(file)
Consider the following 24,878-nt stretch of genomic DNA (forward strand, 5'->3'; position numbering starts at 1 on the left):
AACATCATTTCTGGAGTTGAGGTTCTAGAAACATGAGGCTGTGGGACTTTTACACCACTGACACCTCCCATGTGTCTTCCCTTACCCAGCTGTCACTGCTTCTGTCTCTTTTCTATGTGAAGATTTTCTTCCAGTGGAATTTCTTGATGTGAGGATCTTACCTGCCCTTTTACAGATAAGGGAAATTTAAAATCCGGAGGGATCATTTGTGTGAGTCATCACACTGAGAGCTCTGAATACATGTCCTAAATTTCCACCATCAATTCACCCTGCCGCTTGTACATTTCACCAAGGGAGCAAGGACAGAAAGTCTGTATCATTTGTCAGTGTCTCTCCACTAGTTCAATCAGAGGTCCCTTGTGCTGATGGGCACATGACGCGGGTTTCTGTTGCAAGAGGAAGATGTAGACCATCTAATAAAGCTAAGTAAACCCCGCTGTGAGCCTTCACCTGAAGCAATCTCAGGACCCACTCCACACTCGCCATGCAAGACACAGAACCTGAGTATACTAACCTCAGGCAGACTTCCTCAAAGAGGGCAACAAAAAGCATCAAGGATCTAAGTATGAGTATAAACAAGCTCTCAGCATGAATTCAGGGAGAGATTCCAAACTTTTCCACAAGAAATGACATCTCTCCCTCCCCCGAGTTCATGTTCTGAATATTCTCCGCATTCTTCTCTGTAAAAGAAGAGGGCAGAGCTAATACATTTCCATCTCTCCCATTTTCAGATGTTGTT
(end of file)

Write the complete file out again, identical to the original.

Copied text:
Consider the following 24,878-nt stretch of genomic DNA (forward strand, 5'->3'; position numbering starts at 1 on the left):
AACATCATTTCTGGAGTTGAGGTTCTAGAAACATGAGGCTGTGGGACTTTTACACCACTGACACCTCCCATGTGTCTTCCCTTACCCAGCTGTCACTGCTTCTGTCTCTTTTCTATGTGAAGATTTTCTTCCAGTGGAATTTCTTGATGTGAGGATCTTACCTGCCCTTTTACAGATAAGGGAAATTTAAAATCCGGAGGGATCATTTGTGTGAGTCATCACACTGAGAGCTCTGAATACATGTCCTAAATTTCCACCATCAATTCACCCTGCCGCTTGTACATTTCACCAAGGGAGCAAGGACAGAAAGTCTGTATCATTTGTCAGTGTCTCTCCACTAGTTCAATCAGAGGTCCCTTGTGCTGATGGGCACATGACGCGGGTTTCTGTTGCAAGAGGAAGATGTAGACCATCTAATAAAGCTAAGTAAACCCCGCTGTGAGCCTTCACCTGAAGCAATCTCAGGACCCACTCCACACTCGCCATGCAAGACACAGAACCTGAGTATACTAACCTCAGGCAGACTTCCTCAAAGAGGGCAACAAAAAGCATCAAGGATCTAAGTATGAGTATAAACAAGCTCTCAGCATGAATTCAGGGAGAGATTCCAAACTTTTCCACAAGAAATGACATCTCTCCCTCCCCCGAGTTCATGTTCTGAATATTCTCCGCATTCTTCTCTGTAAAAGAAGAGGGCAGAGCTAATACATTTCCATCTCTCCCATTTTCAGATGTTGTT